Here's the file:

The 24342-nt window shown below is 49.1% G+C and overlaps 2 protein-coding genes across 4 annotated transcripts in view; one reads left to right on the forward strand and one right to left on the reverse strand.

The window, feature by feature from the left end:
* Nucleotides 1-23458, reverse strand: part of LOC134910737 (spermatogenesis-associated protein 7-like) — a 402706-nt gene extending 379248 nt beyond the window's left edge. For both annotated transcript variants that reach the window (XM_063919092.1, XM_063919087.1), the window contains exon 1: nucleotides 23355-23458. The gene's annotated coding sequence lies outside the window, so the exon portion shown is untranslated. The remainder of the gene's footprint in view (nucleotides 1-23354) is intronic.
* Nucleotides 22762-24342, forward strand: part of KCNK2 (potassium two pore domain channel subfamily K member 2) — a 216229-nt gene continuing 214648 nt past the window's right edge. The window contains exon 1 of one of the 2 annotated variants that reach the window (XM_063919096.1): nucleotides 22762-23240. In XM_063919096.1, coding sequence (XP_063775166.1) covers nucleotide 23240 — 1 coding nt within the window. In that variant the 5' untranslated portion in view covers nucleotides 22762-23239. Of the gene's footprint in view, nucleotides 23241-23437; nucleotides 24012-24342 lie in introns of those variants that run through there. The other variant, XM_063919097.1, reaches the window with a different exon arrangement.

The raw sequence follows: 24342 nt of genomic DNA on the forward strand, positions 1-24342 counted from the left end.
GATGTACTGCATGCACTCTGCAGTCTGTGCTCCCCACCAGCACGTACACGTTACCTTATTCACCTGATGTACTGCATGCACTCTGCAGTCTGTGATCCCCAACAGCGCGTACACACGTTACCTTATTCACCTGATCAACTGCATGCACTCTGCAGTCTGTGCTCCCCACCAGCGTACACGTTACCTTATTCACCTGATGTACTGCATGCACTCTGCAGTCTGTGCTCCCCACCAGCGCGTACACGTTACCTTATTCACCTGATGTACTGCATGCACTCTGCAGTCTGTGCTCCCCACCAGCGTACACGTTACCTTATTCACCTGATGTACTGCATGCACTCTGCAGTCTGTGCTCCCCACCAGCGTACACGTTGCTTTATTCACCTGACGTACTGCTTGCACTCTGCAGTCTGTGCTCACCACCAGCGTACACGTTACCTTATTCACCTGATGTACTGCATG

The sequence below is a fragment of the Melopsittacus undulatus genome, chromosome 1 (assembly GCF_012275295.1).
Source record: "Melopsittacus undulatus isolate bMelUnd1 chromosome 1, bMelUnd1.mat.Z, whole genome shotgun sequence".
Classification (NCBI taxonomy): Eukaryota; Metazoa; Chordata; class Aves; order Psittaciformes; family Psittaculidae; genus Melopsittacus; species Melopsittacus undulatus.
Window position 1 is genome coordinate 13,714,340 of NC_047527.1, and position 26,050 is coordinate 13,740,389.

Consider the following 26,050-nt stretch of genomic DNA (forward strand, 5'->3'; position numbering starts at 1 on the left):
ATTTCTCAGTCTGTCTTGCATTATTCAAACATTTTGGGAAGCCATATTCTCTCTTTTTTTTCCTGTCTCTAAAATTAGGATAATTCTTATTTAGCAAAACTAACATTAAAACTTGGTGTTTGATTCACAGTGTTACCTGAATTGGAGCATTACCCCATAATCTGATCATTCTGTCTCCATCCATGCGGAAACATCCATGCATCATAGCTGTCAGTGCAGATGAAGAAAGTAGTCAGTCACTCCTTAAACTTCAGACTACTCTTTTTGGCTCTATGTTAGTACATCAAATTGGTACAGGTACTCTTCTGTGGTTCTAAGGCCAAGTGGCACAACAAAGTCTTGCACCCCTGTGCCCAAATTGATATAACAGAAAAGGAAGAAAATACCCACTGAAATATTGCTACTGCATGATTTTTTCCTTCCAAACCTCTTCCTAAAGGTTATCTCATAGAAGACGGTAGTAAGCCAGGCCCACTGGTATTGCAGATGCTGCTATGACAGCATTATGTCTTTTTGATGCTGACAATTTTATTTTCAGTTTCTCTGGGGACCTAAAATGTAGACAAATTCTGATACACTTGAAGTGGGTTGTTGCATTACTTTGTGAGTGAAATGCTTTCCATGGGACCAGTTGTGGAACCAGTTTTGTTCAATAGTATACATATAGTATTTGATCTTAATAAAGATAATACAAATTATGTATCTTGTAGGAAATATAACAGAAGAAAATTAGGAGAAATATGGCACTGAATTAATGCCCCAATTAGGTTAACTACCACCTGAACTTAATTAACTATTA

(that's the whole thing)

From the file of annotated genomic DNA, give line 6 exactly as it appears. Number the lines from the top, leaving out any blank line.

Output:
GATGTACTGCATGCACTCTGCAGTCTGTGCTCCCCACCAGCACGTACACGTTACCTTATTCACCTGATGTACTGCATGCACTCTGCAGTCTGTGATCCCCAACAGCGCGTACACACGTTACCTTATTCACCTGATCAACTGCATGCACTCTGCAGTCTGTGCTCCCCACCAGCGTACACGTTACCTTATTCACCTGATGTACTGCATGCACTCTGCAGTCTGTGCTCCCCACCAGCGCGTACACGTTACCTTATTCACCTGATGTACTGCATGCACTCTGCAGTCTGTGCTCCCCACCAGCGTACACGTTACCTTATTCACCTGATGTACTGCATGCACTCTGCAGTCTGTGCTCCCCACCAGCGTACACGTTGCTTTATTCACCTGACGTACTGCTTGCACTCTGCAGTCTGTGCTCACCACCAGCGTACACGTTACCTTATTCACCTGATGTACTGCATG